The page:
From Brussels, Berlin, Paris and London — Europe’s premier political podcast.
Ep 190: EU solidarity jabbed — Vaccine passports — China relations
This week, a double dose of vaccines: We examine crumbling EU solidarity on procurement and the debate around vaccine passports. Plus, we focus on the EU's increasingly important and complex economic relationship with China.
Ep 189: Message to Moscow — Frontier fracas — Euro English
Sanctions on Russia and trouble at the EU's internal borders are up for discussion this week, along with the question of whether the European Union and its citizens should embrace their own form of English now the Brits are gone.
Ep 188: Mario Draghi's return — Italian influence — Is the EU funny?
We discuss Italy's new prime minister, Mario Draghi, and explore how he will operate at home and on the European stage. Plus, we debate whether the EU is funny, with a talented comedic cast.
Ep 187, presented by Equinor: Borrell Russia rumpus — Macron's rivals — Lithuania's foreign minister
EU-Russia tensions and a first look at next year's French presidential race are on the menu this week.
Ep 186, presented by Equinor: Vaccine export fiasco — Von der Leyen's line — Belgian virologist
The fallout from a botched European Commission attempt to impose export controls on coronavirus vaccines tops the agenda this week. We also hear directly from Commission President Ursula von der Leyen and talk to Steven Van Gucht, a top Belgian virologist advising his government on COVID-19.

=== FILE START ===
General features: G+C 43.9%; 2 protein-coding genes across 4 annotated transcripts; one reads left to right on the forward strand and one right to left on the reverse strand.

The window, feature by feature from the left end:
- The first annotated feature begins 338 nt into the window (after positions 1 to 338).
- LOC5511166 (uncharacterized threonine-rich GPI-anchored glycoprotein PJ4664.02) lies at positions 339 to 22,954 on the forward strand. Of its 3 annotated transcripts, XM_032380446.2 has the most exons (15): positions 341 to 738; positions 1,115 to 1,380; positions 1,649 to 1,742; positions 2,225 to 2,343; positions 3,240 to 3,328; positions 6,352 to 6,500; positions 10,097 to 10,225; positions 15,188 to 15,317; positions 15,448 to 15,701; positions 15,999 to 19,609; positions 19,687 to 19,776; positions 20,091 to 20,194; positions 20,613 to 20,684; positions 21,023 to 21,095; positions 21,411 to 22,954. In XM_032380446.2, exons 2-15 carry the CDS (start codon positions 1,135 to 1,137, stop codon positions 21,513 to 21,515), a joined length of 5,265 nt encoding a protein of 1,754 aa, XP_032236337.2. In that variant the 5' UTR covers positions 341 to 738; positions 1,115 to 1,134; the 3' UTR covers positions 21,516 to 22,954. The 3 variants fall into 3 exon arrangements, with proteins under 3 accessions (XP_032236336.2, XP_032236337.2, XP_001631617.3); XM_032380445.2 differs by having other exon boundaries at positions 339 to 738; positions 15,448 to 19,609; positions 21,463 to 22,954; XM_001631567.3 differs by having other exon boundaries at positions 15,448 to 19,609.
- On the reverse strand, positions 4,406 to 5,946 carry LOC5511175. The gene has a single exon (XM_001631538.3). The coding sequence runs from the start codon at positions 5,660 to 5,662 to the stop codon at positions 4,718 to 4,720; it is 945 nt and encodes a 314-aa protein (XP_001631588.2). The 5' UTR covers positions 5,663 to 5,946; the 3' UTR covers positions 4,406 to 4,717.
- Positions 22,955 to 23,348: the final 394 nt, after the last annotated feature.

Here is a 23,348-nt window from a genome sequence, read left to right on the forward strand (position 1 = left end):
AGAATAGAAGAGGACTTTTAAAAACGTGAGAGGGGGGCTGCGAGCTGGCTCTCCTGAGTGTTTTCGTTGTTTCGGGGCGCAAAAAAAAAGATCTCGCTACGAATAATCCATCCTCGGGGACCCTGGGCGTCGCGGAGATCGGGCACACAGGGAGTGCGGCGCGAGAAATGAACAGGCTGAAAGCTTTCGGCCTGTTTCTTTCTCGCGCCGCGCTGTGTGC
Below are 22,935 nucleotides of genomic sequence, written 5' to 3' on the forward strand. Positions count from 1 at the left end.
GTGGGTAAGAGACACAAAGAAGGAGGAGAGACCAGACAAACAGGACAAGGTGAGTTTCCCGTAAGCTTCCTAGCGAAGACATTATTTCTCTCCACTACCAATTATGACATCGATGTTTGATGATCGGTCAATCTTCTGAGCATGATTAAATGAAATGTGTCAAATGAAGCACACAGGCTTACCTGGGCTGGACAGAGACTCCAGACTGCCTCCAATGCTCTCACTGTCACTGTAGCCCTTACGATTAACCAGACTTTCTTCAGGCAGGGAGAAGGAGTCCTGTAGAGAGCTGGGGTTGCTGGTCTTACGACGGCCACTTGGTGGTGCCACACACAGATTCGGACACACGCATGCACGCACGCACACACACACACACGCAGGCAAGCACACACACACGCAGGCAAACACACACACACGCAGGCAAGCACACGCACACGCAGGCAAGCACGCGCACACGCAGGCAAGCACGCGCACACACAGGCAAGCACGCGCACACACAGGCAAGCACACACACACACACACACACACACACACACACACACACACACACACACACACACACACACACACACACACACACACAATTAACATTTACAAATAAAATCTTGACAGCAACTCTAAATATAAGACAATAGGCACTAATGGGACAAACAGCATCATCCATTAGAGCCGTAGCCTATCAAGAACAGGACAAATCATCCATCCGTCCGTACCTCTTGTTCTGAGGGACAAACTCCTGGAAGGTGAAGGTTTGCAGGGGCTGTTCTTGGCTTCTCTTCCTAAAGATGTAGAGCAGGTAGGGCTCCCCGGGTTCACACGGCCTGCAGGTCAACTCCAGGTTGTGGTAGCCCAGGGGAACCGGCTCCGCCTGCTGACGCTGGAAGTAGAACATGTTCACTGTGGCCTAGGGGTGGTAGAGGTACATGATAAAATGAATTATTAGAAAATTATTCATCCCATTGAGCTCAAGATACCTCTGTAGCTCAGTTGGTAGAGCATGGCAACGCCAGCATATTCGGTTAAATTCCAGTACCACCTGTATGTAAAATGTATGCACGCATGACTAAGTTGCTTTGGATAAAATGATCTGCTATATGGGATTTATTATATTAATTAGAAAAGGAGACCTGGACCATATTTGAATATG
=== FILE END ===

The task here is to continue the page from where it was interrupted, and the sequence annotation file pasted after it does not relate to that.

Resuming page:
Ep 185, presented by BP: Europe's vaccine blame game — Brussels bubble struggles
We break down the EU's vaccine struggles — what's gone wrong, what went right, what the repercussions are, and who's responsible. We also dive deeper into a documentary about the people working the "Brussels bubble" and what it takes to thrive personally and professionally in the EU quarter.
Customer ReviewsSee All
Great job with the interview. This woman has hit the nail the head. The tribes could kill the EU project.
The money for the COVID crisis is to help and
not to completely solve the problem.
I’m in favour of a control to see the
money is used correctly. I would insist more that reforms don’t necessarily mean “cuts”. Meaning that resources should be used properly. Something politicians too often don’t know how
Thank you for the great job you guys do.
José Luis Gilabert.